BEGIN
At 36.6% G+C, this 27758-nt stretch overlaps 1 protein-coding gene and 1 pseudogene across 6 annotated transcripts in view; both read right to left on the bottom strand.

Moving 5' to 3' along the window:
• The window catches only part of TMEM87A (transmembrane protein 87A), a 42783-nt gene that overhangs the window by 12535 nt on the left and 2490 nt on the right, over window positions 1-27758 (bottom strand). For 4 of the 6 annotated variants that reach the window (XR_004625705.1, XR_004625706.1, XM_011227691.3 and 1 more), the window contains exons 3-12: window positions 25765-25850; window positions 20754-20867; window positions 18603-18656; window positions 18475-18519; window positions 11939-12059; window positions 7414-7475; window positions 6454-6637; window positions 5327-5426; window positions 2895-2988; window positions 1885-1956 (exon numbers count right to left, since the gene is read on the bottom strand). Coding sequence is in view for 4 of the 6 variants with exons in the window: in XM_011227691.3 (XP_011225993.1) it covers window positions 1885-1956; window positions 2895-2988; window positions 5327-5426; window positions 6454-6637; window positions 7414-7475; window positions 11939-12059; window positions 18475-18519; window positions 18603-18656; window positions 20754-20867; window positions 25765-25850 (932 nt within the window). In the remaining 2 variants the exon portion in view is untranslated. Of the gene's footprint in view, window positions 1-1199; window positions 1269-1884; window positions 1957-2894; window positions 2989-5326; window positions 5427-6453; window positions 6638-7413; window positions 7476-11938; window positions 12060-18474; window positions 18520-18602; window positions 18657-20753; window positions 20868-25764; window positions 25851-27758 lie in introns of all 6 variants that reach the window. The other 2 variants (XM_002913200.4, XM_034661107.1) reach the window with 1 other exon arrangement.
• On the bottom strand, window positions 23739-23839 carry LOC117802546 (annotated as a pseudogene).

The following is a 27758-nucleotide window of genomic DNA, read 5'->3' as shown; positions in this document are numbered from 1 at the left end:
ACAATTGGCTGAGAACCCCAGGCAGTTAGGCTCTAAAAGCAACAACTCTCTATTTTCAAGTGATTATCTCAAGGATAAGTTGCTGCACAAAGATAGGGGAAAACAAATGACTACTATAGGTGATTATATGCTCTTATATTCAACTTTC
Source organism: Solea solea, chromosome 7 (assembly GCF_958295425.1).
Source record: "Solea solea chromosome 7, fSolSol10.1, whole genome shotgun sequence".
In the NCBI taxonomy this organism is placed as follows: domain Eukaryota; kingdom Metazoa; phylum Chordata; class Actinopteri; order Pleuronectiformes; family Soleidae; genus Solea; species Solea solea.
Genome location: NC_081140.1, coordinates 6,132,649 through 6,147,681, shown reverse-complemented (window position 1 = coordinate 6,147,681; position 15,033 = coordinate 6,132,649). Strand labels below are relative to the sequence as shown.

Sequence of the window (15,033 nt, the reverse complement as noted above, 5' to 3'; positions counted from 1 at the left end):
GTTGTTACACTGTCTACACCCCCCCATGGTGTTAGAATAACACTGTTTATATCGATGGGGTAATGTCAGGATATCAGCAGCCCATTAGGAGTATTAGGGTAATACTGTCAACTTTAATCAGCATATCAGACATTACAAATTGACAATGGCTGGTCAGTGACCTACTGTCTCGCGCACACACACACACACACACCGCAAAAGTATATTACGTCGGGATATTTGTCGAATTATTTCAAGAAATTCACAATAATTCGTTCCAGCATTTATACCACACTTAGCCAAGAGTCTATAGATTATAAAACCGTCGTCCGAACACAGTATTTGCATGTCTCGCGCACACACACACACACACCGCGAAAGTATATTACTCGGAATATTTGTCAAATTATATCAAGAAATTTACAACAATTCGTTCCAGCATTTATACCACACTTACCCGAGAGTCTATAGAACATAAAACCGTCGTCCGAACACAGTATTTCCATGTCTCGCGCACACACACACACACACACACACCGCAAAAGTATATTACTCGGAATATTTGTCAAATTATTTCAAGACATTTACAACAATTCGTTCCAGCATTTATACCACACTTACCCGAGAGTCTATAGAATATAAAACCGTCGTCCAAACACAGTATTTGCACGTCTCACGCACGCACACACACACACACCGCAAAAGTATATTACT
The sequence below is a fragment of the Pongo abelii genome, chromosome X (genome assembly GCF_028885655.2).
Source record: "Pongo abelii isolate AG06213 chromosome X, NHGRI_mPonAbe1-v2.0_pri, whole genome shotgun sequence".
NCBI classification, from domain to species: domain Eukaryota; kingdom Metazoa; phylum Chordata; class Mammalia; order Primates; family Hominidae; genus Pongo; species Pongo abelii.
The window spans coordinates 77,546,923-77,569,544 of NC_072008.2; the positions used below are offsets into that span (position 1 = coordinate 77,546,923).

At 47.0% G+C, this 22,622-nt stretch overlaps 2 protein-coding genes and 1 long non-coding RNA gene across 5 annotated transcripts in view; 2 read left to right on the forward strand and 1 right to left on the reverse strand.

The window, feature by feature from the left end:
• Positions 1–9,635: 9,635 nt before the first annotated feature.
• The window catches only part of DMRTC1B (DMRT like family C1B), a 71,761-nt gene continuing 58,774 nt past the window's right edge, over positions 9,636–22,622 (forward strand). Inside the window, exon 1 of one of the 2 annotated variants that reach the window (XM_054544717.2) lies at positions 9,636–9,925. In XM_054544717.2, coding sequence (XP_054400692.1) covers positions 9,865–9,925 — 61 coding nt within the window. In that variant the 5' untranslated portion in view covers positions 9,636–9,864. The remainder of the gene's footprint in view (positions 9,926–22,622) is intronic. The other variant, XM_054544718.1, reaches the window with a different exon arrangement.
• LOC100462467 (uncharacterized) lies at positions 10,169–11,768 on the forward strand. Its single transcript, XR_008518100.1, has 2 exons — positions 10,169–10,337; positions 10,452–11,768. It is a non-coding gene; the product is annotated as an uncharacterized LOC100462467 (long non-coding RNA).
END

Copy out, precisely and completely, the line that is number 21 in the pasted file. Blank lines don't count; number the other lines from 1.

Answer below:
• LOC100462467 (uncharacterized) lies at positions 10,169–11,768 on the forward strand. Its single transcript, XR_008518100.1, has 2 exons — positions 10,169–10,337; positions 10,452–11,768. It is a non-coding gene; the product is annotated as an uncharacterized LOC100462467 (long non-coding RNA).